What are Social Security Spousal Benefits?
Social Security Spousal Benefits are the benefit you can collect based on your spouse’s primary insurance amount at full retirement age. The benefit can be up to 50% of your spouse’s Primary Insurance Amount (PIA) and cannot go into effect until your spouse files for their own benefit, or until your spouse is at Full Retirement Age (FRA) or older, and filed and suspended prior to April 30, 2016.
For married couples, deciding when to start collecting Social Security benefits can be especially important. That’s because you may have a greater number of choices that will impact the benefits you and your spouse receive for life, along with survivors’ benefits.
There are some strategies that can help retirees and their spouses make the most of their Social Security benefits. Throughout this text, our use of the term “spouse” will be based on federal law.
Spousal Benefit Eligibility
- Current spouses and ex-spouses are both eligible for spousal benefits (if you were married for over 10 years and have not remarried).
- You must be age 62 to file for or receive a spousal benefit, but waiting until you are at full retirement age (up to 67, depending on when you were born) will maximize your benefit.
- Spouse must file for their own benefits first
- Taking a spousal benefit does not change or reduce the amount spouse may receive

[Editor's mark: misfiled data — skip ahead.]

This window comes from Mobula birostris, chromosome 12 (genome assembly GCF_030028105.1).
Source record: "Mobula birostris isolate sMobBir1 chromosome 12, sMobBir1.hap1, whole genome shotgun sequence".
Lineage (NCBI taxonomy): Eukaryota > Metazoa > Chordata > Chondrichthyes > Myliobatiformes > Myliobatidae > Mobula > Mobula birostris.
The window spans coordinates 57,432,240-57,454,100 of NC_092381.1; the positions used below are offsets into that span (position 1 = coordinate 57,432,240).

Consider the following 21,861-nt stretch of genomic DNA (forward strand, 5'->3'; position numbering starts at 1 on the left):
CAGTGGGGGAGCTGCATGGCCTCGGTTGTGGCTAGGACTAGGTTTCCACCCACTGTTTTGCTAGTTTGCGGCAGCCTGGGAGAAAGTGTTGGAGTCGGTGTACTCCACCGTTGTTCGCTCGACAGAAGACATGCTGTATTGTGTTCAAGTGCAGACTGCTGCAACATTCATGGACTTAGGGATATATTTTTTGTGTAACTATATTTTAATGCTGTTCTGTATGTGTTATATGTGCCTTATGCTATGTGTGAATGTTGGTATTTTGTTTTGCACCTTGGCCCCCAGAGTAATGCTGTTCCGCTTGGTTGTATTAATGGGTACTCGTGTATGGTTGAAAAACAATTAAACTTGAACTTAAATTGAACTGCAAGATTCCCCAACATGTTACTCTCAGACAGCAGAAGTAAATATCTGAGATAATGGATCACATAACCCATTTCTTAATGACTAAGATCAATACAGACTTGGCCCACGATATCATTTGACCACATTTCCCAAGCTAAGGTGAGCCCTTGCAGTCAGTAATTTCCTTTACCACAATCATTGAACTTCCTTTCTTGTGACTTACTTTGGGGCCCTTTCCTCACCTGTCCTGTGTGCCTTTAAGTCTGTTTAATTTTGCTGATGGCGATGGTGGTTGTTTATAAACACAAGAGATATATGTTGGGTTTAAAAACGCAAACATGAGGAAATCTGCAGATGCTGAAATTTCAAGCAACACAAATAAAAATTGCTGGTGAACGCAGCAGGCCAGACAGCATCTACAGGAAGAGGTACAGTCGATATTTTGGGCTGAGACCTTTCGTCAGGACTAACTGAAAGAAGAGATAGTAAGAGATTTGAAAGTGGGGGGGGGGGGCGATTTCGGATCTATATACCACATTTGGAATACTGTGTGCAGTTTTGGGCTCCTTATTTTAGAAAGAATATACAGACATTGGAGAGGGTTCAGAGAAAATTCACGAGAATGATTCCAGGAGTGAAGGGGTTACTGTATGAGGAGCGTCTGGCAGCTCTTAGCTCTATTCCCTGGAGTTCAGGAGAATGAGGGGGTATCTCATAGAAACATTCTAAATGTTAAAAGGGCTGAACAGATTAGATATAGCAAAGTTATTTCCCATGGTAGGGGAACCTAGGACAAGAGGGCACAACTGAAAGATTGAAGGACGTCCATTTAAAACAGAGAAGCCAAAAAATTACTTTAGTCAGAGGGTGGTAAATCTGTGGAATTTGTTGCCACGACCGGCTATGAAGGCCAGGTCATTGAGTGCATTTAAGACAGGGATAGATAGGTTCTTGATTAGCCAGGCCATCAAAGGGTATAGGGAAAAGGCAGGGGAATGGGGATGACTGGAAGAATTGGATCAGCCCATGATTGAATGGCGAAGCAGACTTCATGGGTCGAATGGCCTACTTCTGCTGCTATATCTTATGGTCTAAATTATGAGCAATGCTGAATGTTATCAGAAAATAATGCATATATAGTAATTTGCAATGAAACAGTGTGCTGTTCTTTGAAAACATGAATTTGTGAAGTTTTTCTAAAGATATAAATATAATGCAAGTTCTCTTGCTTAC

For current spouses, you must wait until your spouse files for their own benefit. Different rules apply to ex-spouses. You can receive a spousal benefit even if your ex-spouse has not yet filed for his or her own benefits, but your ex-spouse must be age 62 or older.
Maximizing Your Social Security Spousal Benefit
For those who qualify for benefits, Social Security is a retirement income source with choices and therefore some degree of control. Optimizing your Social Security Benefit should be part of your entire retirement income planning process. Social Security is often the foundation or starting point of the retirement income analysis.
But not everyone understands how Social Security benefits work – or how to help enhance the value of these benefits. And when you add a spouse to the picture, your planning can become quite complex. Over the next 5 minutes you’ll receive a good overview of the program, qualifications, and benefits.
Full Retirement Age (FRA) varies depending on what year you were born. Use the Full Retirement Age chart below to determine your FRA.
How Much Will Your Spousal Benefit Be?
You can claim a Social Security benefit based on your own earnings record, or you can collect a spousal benefit. Spousal Benefits will provide you 50 percent of the amount of your spouse’s Social Security benefit as calculated at their full retirement age, or FRA. (Check the above table to determine your FRA, as it depends on your year of birth.) Social Security calculates your benefit amount both ways and pays the higher amount.
If you were born on or before Jan. 1, 1954, once you reach your FRA, you can choose to receive only the spousal benefit by filing a restricted application. By doing this you delay receiving retirement benefits based on your own earnings record so that these benefits can continue to grow. If you were born any later than Jan. 1, 1954, this option is no longer available.
Using this Social Security Calculator you can compute the effect of early retirement for spouses who do not have a dependent child in their care.
Two Qualifying Spouses
For qualifying spouses (both worked outside the home and thus, both qualify for Social Security benefits), there are two possibilities. The spouse with the lower primary insurance amount can either:
- Take the benefits generated by his/her own earnings history, or